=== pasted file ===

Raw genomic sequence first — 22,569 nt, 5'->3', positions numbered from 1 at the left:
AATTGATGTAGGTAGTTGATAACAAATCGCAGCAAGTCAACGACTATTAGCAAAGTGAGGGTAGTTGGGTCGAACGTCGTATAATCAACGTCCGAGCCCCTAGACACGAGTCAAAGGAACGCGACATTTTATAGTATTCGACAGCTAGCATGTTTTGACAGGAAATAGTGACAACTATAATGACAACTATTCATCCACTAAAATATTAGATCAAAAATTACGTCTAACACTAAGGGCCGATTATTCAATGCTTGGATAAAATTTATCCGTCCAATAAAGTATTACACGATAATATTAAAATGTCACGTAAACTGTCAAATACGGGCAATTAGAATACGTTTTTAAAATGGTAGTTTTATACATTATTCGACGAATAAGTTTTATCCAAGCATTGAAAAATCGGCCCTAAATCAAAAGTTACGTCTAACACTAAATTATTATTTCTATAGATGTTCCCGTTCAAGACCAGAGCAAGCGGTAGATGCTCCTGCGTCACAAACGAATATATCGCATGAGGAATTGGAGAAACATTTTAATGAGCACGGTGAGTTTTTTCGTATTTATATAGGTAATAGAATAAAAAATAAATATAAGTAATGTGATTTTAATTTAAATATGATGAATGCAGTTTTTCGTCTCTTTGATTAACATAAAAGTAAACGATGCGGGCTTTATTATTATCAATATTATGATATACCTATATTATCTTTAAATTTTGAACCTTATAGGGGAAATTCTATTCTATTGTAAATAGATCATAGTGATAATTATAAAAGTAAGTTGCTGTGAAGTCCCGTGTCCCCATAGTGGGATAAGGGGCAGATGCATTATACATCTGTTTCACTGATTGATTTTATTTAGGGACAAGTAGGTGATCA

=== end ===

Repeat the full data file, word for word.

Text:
Raw genomic sequence first — 22,569 nt, 5'->3', positions numbered from 1 at the left:
AATTGATGTAGGTAGTTGATAACAAATCGCAGCAAGTCAACGACTATTAGCAAAGTGAGGGTAGTTGGGTCGAACGTCGTATAATCAACGTCCGAGCCCCTAGACACGAGTCAAAGGAACGCGACATTTTATAGTATTCGACAGCTAGCATGTTTTGACAGGAAATAGTGACAACTATAATGACAACTATTCATCCACTAAAATATTAGATCAAAAATTACGTCTAACACTAAGGGCCGATTATTCAATGCTTGGATAAAATTTATCCGTCCAATAAAGTATTACACGATAATATTAAAATGTCACGTAAACTGTCAAATACGGGCAATTAGAATACGTTTTTAAAATGGTAGTTTTATACATTATTCGACGAATAAGTTTTATCCAAGCATTGAAAAATCGGCCCTAAATCAAAAGTTACGTCTAACACTAAATTATTATTTCTATAGATGTTCCCGTTCAAGACCAGAGCAAGCGGTAGATGCTCCTGCGTCACAAACGAATATATCGCATGAGGAATTGGAGAAACATTTTAATGAGCACGGTGAGTTTTTTCGTATTTATATAGGTAATAGAATAAAAAATAAATATAAGTAATGTGATTTTAATTTAAATATGATGAATGCAGTTTTTCGTCTCTTTGATTAACATAAAAGTAAACGATGCGGGCTTTATTATTATCAATATTATGATATACCTATATTATCTTTAAATTTTGAACCTTATAGGGGAAATTCTATTCTATTGTAAATAGATCATAGTGATAATTATAAAAGTAAGTTGCTGTGAAGTCCCGTGTCCCCATAGTGGGATAAGGGGCAGATGCATTATACATCTGTTTCACTGATTGATTTTATTTAGGGACAAGTAGGTGATCA